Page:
The impressive growth of shareholdings controlled by large fund families has drawn a renewed attention to investor stewardship as one of the pillars of corporate governance. The concern, however, is that large institutional investors, powerful though they may be in theory, have limited governance influence in the reality. Minimal rewards and various conflicts of interest weaken their incentives to be responsible shareholders by investing in stewardship or opposing corporate managers. Finite stewardship resources impose additional natural limits on the exercise of stewardship. But an influential argument —first proposed by John Pound and developed by Professors Ronald Gilson and Jeffrey Gordon—that interactions between institutional investors and activist shareholders can encourage diversified investors to become more involved in stewardship suggests that large institutional investors can make a bigger contribution to improving the quality of governance in firms.

The question then is whether large fund families have incentives to work with activist shareholders and whether such interaction does in practice concentrate the attention of institutional investors on firms with problems and supply investors with better information for voting. In a recent paper, ‘Different Visions of Stewardship: Understanding Interactions Between Large Investment Managers and Activist Shareholders’, forthcoming in the Journal of Corporate Law Studies, I attempt to answer those questions by analysing the voting behaviour of large investment managers in the FTSE 350 companies targeted by activist demands during 2013-2018.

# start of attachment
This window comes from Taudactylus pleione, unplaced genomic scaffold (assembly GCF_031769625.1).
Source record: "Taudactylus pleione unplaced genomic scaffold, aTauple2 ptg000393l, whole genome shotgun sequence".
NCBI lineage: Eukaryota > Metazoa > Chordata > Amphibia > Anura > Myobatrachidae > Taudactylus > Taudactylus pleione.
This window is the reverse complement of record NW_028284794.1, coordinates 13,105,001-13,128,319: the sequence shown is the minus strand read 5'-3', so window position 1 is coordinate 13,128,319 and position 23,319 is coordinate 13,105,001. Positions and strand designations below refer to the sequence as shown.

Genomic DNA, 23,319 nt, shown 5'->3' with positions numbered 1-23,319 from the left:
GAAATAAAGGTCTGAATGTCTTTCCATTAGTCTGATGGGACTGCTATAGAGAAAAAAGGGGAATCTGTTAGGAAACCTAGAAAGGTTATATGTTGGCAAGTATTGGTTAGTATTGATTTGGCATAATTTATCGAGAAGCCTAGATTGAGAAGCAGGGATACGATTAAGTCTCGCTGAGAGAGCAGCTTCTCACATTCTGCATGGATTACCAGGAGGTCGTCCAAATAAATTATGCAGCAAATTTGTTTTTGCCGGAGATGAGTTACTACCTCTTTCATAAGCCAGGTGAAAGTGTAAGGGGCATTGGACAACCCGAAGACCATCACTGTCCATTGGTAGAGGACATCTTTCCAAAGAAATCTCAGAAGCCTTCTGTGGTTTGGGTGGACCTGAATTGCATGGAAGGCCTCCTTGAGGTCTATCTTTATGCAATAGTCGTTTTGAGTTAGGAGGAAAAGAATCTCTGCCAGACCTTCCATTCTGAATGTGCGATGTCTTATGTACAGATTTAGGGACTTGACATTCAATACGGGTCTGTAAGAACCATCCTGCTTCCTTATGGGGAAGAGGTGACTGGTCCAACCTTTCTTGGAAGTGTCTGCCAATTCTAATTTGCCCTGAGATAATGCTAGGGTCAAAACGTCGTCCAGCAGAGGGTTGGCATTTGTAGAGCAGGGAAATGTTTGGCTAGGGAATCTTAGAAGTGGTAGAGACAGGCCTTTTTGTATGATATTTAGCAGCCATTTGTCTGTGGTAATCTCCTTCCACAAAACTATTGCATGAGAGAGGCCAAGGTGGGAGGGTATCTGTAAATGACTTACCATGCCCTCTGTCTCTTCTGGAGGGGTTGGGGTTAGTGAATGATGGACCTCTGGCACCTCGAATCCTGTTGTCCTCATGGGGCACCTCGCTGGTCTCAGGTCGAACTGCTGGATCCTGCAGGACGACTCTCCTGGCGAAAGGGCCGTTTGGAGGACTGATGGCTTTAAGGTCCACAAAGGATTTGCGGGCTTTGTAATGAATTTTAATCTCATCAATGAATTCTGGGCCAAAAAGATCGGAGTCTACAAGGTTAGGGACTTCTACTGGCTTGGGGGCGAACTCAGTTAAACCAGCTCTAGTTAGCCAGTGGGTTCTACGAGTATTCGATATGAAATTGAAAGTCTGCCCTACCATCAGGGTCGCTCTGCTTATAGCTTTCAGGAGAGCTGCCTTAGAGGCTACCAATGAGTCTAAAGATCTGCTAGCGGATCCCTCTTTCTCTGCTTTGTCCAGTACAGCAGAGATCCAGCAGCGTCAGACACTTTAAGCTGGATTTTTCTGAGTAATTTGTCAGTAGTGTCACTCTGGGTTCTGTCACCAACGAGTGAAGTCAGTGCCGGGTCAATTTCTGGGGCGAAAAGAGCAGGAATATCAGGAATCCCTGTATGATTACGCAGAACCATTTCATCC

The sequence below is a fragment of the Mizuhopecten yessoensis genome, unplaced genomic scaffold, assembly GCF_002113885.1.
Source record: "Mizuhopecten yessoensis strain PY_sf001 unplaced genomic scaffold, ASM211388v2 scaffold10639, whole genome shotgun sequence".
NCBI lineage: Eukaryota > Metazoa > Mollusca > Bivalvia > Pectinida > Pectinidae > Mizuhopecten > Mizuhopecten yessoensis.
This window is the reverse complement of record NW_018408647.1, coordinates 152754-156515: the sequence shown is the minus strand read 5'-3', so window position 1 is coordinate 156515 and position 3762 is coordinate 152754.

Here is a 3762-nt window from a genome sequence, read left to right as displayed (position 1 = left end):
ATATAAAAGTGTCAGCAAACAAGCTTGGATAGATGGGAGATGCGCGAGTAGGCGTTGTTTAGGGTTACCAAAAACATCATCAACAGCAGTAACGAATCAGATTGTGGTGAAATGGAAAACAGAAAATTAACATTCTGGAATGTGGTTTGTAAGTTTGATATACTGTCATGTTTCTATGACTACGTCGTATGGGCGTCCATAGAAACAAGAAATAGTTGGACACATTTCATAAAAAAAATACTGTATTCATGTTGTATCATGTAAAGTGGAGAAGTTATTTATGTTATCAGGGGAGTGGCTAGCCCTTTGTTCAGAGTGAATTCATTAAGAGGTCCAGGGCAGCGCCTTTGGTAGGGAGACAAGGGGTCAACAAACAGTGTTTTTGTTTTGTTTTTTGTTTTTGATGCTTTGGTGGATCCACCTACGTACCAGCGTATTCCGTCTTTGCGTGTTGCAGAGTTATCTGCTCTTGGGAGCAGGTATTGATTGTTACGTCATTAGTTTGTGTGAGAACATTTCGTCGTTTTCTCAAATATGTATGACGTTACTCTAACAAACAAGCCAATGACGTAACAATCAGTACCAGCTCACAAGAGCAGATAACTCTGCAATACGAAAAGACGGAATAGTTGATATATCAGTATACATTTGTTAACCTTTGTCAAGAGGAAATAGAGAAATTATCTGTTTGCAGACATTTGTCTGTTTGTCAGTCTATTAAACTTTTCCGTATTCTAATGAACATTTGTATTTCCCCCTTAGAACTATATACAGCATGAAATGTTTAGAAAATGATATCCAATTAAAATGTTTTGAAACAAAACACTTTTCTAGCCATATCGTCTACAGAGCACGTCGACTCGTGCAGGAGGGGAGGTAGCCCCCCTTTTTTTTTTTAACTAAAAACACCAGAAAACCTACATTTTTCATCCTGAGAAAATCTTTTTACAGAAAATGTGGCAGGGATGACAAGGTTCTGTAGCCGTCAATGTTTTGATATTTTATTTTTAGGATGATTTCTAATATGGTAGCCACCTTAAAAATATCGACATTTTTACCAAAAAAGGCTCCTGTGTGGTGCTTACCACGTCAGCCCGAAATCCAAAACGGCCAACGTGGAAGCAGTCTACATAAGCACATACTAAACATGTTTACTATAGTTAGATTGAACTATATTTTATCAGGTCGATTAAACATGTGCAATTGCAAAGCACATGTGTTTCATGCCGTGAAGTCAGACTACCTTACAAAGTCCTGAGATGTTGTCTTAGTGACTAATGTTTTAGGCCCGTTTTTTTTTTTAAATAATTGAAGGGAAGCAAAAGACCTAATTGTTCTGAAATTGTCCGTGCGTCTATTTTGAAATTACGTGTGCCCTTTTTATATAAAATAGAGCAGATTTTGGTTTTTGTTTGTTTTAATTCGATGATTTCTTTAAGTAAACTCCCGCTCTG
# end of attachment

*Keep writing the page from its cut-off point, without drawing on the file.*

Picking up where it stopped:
The United Kingdom has a lively setting for shareholder activism with the largest number of annual activist demands in Europe. Shareholders made 106 public demands during 2013-2018 targeting the FTSE 350 companies. More than 41% of those demands came from a small pool of mostly US-origin hedge funds; investment managers, pension funds, and their associations initiated another one-third of the activist demands; the rest were demands put forward by individual shareholders. The paper classifies all demands into six categories based on the demand topic: balance sheet activism, board related activism, business strategy activism, M&A activism, remuneration activism, and governance activism (including environmental and social matters). In the empirical part of the paper, I compare the associations between the voting behaviour of the largest 40 investment managers responsible for voting the shares in targeted firms and the presence of an activist demand. The underlying assumption is that higher opposition to management voting recommendations is an indication of stronger stewardship efforts because engaged shareholders are unlikely to follow management recommendations on all matters voted on during shareholders’ meetings. In other words, if activist demands have an informational role, then we would expect higher opposition to management voting recommendations during meetings where there is an outstanding contested demand compared to meetings not affected by an activist demand (or if the demand has been settled).